Firing spree of coaches proving costly for broke FKF


Harambee Stars new coach Frenchman Sebastien Migne (L) and Football Kenya Federation (FKF) President Nick ...
Harambee Stars new coach Frenchman Sebastien Migne (L) and Football Kenya Federation (FKF) President Nick Mwendwa signs on a ball during his unveiling by at Nairobi Safari Park hotel in Nairobi on June 03, 2018. Photo/Oliver Ananda/Sportpicha

In Summary

  • As Kenyans eagerly await confirmation of the next Harambee Stars technical bench, the begging question is the financial burden left on the Football Kenya Federation (FKF) shoulders, following termination of Sebastien Migne and his aides’ contract.
  • Migne, in May 2018, penned a three-year deal that last week was terminated on what FKF said was a mutual agreement.
  • However, it is unclear how much Migne and his fellow three Frenchmen will cost the federation, with details of compensation remaining FKF’s top secret.
  • Acting FKF Secretary General Barry Otieno claimed details of the agreement between the federation and Migne leading to the termination could not be divulged, “in guarding of the Frenchman’s negotiations with future employers.’’

As Kenyans eagerly await confirmation of the next Harambee Stars technical bench, the begging question is the financial burden left on the Football Kenya Federation (FKF) shoulders, following termination of Sebastien Migne and his aides’ contract.

The French tactician, in May 2018, penned a three-year deal that last week was terminated on what FKF said was a mutual agreement.

However, it is unclear how much Migne and his fellow three Frenchmen will cost the federation, with details of compensation remaining FKF’s top secret.

This is in spite of the financial implications such moves have caused the federation before, including two pending ones relating to sacking of former coaches Adel Amrouche and Bobby Williamson.

Acting FKF Secretary General Barry Otieno claimed details of the agreement between the federation and Migne leading to the termination could not be divulged, “in guarding of the Frenchman’s negotiations with future employers.’’

Poignantly, Migne whose monthly salary was reported to be Sh. 1.5 million had Nicolas Bouriquett, Guillame Coffy and Ludovic Breul as his backroom staff, whose salaries were not in the public domain.

Essentially, their contracts were tied on Migne’s, meaning his exit ends their tenure with Stars too, and will have to be compensated.

Thus, Migne, his aides excluded, will have to be paid an estimated over Sh. 30 million for his 21 months that were remaining on his contract. However, the figure could go lower depending on the termination agreement, especially being based on poor performance.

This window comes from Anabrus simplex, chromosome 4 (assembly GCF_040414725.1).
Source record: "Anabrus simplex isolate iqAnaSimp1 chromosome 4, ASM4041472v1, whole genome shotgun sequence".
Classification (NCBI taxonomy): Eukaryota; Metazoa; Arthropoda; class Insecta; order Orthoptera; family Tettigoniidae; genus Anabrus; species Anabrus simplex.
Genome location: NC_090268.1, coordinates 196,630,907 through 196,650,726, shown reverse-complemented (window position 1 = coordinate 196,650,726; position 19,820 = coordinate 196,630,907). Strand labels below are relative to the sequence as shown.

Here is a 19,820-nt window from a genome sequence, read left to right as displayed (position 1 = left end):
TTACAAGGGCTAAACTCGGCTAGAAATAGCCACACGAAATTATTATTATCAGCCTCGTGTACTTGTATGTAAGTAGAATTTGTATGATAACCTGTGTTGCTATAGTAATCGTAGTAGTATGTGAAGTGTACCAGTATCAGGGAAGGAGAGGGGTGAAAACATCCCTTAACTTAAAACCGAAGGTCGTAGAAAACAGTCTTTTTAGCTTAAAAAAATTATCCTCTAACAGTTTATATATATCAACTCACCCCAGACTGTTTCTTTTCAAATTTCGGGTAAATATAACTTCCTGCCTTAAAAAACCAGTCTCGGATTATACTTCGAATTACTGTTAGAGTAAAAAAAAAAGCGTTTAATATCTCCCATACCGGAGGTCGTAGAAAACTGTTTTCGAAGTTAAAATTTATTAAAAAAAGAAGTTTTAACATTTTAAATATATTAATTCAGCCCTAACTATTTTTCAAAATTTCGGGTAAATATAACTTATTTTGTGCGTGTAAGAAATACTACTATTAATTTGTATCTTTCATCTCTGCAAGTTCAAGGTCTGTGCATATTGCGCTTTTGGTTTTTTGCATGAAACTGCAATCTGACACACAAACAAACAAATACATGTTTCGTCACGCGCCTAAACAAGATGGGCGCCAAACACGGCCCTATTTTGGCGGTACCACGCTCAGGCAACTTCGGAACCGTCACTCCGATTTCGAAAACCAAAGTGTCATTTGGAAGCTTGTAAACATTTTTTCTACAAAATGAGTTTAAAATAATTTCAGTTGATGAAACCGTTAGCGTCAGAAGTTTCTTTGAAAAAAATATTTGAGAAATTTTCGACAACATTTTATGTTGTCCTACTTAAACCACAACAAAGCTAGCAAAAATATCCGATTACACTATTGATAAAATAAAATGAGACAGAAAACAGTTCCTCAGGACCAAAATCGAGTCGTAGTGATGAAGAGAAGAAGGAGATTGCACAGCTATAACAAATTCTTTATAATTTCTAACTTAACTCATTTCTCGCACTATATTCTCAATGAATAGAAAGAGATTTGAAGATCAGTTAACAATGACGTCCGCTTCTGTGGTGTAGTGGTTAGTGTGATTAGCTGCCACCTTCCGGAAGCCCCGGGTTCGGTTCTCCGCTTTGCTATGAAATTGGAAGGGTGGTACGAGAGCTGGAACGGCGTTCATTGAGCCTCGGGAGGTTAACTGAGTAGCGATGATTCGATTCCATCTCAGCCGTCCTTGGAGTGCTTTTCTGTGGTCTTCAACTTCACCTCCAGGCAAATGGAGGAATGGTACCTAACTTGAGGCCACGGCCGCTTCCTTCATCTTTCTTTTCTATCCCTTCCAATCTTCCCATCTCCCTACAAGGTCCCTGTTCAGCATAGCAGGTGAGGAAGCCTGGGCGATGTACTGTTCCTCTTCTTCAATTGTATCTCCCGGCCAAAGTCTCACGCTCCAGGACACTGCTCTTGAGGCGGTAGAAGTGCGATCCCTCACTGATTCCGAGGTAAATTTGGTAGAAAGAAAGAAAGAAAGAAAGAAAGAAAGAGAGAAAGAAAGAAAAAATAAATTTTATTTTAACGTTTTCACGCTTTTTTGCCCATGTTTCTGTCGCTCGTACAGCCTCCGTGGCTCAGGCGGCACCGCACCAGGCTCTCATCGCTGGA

How Bouriquett, Coffy and Breul will be paid is another matter FKF keeps a secret too.

Wiliamson, Amrouche conundrum

The federation is in the Court of Arbitration for Sport (CAS) against Amrouche, with the Belgian who coached Harambee Stars until August 2014 demanding a pay of Sh. 60 million.  FIFA ruled to Amrouche’s favour, forcing FKF to appeal to CAS. The case has seen FKF boss Nick Mwendwa travel to Lausanne, Switzerland, seeking to mitigate the hefty sum demanded.

Adel Amrouche. PHOTO/File

While the current regime blames their predecessors headed by Sam Nyamweya the former president for woes emanating from Amrouche’s case, Mwendwa is squarely responsible for Williamson’s conundrum.

He sacked the Scot in 2016, appointing Stanley Okumbi to the position which would prove costly to him a year later forcing his replacement.

“My lawyers are still handling the matter. It is the sole reason I have not taken a managerial role since then,” told the former Gor Mahia and Uganda Cranes coach.

FKF was also forced to pay former Harambee Stars coach Henri Michel (deceased) Sh. 4.5 million by FIFA, in what has turned into a trend with foreign coaches whose contracts have not lasted to entirety.

Tears of the locals

The federation has longstanding debts as claimed by local coaches, who have handled the national team, including Jacob Mulee, Twahir Muhidin, Bobby Ogolla, Aggrey Lukoye, Mohammed Kheri, Sammy Nyongesa, Allan Thigo and the late Joe Kadenge.

Mulee says he is owed Sh. 3 million accrued at the time he served as the Technical Director between the year 2013 and 2015.

“Myself, jointly with Bobby Ogolla and Aggrey Lukoye are owed nearly Sh. 2 million. As the head coach I was entitled Sh. 250, 000 without any essential extra monies for transport and lodging. I know Kheri and the late Kadenge claim Sh. 5 million, while the late Sammy Nyongesa and Allan Thigo claim Sh. 3 million,” told Muhidin.

Muhidin notes lack of proper contracts for the local coaches has made it difficult to claim their dues.

“When Kheri went to the Court Of Arbitration for Sport, he was told the cost of filing an appeal is Sh. 2 million. He therefore decided to drop the case as it did not make financial sense,” he said.

Okumbi could not reveal what he claims from the federation, owing to his personal relationship with some federation officials.

With the Government of Kenya shouldering the burden of paying Harambee Stars coaches, the federation has been on the spot in the way it has managed contracts of the highly paid tacticians.

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Story By Mkalla Wa Mwambodze
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